NEW YORK (TheStreet) -- Time Warner's ( (TWX) Get Report) Home Box Office may not get help from it cable-TV partners for the launch of its much-anticipated Internet-based video streaming service later this year, hampering the channel's rollout. 

If HBO is unable to convince cable-TV operators to help market the service, the network could be thwarted in its efforts to attract younger viewers in its ongoing battle with Netflix(NFLX) - Get Report .

The largest U.S. cable-TV operators are concerned that consumers will drop their pay-TV subscriptions altogether in favor of lower-priced online services such as the one Time Warner has planned for HBO, the most popular premium pay-TV channel. HBO is betting that its new online offering can attract some of the 80 million pay-TV users who don't subscribe to a pay-TV channel as well as some of the roughly 10 million households with a broadband connection that don't get any pay-TV service.

Rebuffed by cable-TV operators to market the new online offering, Time Warner has been quietly sounding out non-cable-TV partners to distribute its standalone version, according to a person with knowledge of the talks. HBO has received several expressions of interest, including by some of the online distributors who already distribute HBO Go, a version of the TV channel that requires a cable or satellite subscription.

HBO Go has more than 9 million registered users in the U.S., Time Warner says on its website. Among the online non-pay TV distributors that offer HBO Go are Apple's(AAPL) - Get Report AppleTV, iPad and iPhone; Roku; Amazon's(AMZN) - Get Report Kindle Fire; Microsoft's(MSFT) - Get Report Xbox3 and Sony's(SNE) - Get Report PlayStation 3.

HBO isn't commenting on its rollout plans or partners.

The decision to market the new service will ultimately depend on how the new revenue is divided. Non-cable-TV operators would pay HBO as much as 70% of the revenue from its online-only service, the industry standard for content sold online, said a person with knowledge of the plans. Cable operators, conversely, retain about half of the subscriber fees for HBO. As such, pay-TV operators are refusing to agree to a lower revenue split for HBO online, said an executive with knowledge of those talks.

HBO's new online service will likely suffer without cable partners to help promote it. The 10 largest cable operators provided broadband services to 51.2 million subscribers at the end of the third quarter of 2014, according to data consultants Leichtman Research Group. That's more than half the U.S. broadband market. Those companies have marketing clout and access to the subscribers that HBO could bolster Time Warner's introduction a highest-profile new product in years.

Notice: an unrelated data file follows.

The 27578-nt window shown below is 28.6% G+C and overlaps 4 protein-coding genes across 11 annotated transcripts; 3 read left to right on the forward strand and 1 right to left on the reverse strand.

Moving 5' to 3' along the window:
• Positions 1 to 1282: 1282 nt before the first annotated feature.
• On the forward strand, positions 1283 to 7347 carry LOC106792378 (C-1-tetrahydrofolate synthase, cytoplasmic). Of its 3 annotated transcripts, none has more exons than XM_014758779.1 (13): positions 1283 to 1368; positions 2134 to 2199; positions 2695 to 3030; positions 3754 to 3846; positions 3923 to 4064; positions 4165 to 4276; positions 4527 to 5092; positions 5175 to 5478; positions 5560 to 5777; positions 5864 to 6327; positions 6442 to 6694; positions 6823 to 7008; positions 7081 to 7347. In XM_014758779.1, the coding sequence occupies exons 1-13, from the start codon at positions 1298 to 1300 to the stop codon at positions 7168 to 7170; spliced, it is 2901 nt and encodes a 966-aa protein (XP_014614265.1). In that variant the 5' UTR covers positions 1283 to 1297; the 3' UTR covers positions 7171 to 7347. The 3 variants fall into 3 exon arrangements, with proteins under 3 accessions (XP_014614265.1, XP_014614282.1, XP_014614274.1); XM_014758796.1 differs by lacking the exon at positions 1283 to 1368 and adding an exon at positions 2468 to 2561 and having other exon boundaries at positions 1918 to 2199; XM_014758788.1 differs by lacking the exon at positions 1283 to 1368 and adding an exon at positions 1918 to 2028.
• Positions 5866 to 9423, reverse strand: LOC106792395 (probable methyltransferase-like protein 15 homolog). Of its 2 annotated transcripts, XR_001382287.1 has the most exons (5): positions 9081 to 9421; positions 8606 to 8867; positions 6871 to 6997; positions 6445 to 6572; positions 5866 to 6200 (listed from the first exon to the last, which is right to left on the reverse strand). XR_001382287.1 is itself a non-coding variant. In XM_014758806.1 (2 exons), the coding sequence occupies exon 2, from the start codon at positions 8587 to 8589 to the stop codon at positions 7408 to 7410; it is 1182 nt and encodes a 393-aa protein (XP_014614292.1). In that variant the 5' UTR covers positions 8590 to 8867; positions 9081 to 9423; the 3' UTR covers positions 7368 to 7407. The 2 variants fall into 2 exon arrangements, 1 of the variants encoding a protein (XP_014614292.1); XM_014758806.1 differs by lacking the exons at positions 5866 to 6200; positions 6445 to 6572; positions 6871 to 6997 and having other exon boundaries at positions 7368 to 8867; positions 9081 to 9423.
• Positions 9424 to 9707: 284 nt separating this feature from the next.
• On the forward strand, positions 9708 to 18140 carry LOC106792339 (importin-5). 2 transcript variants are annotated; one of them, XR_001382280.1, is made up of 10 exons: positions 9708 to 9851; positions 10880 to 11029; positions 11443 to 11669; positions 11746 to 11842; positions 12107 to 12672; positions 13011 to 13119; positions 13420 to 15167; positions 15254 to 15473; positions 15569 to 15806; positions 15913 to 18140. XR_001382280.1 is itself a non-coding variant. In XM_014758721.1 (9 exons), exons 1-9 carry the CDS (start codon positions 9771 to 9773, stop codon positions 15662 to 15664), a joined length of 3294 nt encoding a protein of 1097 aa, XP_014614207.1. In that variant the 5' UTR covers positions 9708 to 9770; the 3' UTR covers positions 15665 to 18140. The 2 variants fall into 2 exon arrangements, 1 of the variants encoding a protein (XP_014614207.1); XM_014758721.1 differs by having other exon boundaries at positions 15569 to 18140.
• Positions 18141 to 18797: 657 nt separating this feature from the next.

HBO, which has not said when it will launch its new online service, likely won't be able to offer the service directly to consumers. Its affiliate agreements with cable and satellite operators restricts HBO from selling subscriptions directly to consumers, according to people with knowledge of those agreements. Cable and satellite operators retain that right.

Though HBO CEO Richard Plepler has repeatedly insisted the new online offering won't cannibalize pay-TV providers, there is mounting evidence that the operators' concerns may be warranted. A January study by Park Associates of 10,000 U.S. broadband households found that 17% are likely to sign up for an online service from HBO, including about 8% who would likely "cut the cord" and discontinue their cable TV service.

Since unveiling its plans in October, HBO has said it planned to launch its new online service with the help of pay-TV operators that pay Time Warner most of the $4.5 billion in subscriber fees that it collected over the past four quarters.

"We will work with our current partners," HBO chairman and CEO Richard Plepler told an investor conference in November. "And we will explore models with new partners. All in, there are 80 million homes that do not have HBO and we will use all means at our disposal to go after them."

Plepler explained that he told cable operator that "there's gold in the hills," and that they should work together to attract new customers -- folks who don't subscribe to premium channels or choose not to get pay-TV service but do pay for broadband. The new online HBO service, Plepler said, wouldn't cannibalize cable operators' existing deals with HBO subscribers.

"This isn't either/or," Plepler said. "It's additive."

Executives at HBO hope pay-TV operators will eventually join their efforts to market the new service, said a person with knowledge of HBO's thinking -- especially if HBO's online version becomes a hit for the broadband services that offer it.

This article is commentary by an independent contributor. At the time of publication, the author held AAPL, MSFT and CMCSA.